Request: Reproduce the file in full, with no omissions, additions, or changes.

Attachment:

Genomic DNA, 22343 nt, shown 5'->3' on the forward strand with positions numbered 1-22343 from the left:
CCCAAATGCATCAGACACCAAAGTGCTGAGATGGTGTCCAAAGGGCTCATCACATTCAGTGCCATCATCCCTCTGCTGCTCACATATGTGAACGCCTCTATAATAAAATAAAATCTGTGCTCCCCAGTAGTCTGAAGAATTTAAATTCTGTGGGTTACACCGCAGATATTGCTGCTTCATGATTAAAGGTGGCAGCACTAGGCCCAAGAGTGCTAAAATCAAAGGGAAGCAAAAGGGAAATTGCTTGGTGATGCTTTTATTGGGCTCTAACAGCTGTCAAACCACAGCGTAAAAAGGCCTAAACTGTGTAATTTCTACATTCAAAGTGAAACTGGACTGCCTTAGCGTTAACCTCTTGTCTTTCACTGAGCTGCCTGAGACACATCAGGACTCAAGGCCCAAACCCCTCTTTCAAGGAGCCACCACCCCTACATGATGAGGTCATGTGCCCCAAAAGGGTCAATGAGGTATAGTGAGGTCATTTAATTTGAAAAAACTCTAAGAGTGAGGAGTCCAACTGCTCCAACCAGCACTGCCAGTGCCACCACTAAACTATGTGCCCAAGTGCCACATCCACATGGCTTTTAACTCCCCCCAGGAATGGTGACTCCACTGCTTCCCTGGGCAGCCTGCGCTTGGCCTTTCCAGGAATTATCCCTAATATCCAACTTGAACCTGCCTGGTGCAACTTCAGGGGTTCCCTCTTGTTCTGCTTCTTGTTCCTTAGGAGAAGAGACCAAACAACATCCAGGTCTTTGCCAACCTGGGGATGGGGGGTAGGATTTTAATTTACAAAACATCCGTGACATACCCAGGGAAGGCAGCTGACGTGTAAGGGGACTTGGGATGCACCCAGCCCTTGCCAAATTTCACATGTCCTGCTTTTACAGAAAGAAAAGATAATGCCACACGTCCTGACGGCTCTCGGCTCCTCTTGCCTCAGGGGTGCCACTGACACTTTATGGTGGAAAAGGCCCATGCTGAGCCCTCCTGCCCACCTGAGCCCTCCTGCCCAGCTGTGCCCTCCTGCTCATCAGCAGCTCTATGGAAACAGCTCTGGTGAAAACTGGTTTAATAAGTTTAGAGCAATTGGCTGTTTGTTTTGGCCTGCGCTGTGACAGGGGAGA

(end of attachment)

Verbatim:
Genomic DNA, 22343 nt, shown 5'->3' on the forward strand with positions numbered 1-22343 from the left:
CCCAAATGCATCAGACACCAAAGTGCTGAGATGGTGTCCAAAGGGCTCATCACATTCAGTGCCATCATCCCTCTGCTGCTCACATATGTGAACGCCTCTATAATAAAATAAAATCTGTGCTCCCCAGTAGTCTGAAGAATTTAAATTCTGTGGGTTACACCGCAGATATTGCTGCTTCATGATTAAAGGTGGCAGCACTAGGCCCAAGAGTGCTAAAATCAAAGGGAAGCAAAAGGGAAATTGCTTGGTGATGCTTTTATTGGGCTCTAACAGCTGTCAAACCACAGCGTAAAAAGGCCTAAACTGTGTAATTTCTACATTCAAAGTGAAACTGGACTGCCTTAGCGTTAACCTCTTGTCTTTCACTGAGCTGCCTGAGACACATCAGGACTCAAGGCCCAAACCCCTCTTTCAAGGAGCCACCACCCCTACATGATGAGGTCATGTGCCCCAAAAGGGTCAATGAGGTATAGTGAGGTCATTTAATTTGAAAAAACTCTAAGAGTGAGGAGTCCAACTGCTCCAACCAGCACTGCCAGTGCCACCACTAAACTATGTGCCCAAGTGCCACATCCACATGGCTTTTAACTCCCCCCAGGAATGGTGACTCCACTGCTTCCCTGGGCAGCCTGCGCTTGGCCTTTCCAGGAATTATCCCTAATATCCAACTTGAACCTGCCTGGTGCAACTTCAGGGGTTCCCTCTTGTTCTGCTTCTTGTTCCTTAGGAGAAGAGACCAAACAACATCCAGGTCTTTGCCAACCTGGGGATGGGGGGTAGGATTTTAATTTACAAAACATCCGTGACATACCCAGGGAAGGCAGCTGACGTGTAAGGGGACTTGGGATGCACCCAGCCCTTGCCAAATTTCACATGTCCTGCTTTTACAGAAAGAAAAGATAATGCCACACGTCCTGACGGCTCTCGGCTCCTCTTGCCTCAGGGGTGCCACTGACACTTTATGGTGGAAAAGGCCCATGCTGAGCCCTCCTGCCCACCTGAGCCCTCCTGCCCAGCTGTGCCCTCCTGCTCATCAGCAGCTCTATGGAAACAGCTCTGGTGAAAACTGGTTTAATAAGTTTAGAGCAATTGGCTGTTTGTTTTGGCCTGCGCTGTGACAGGGGAGA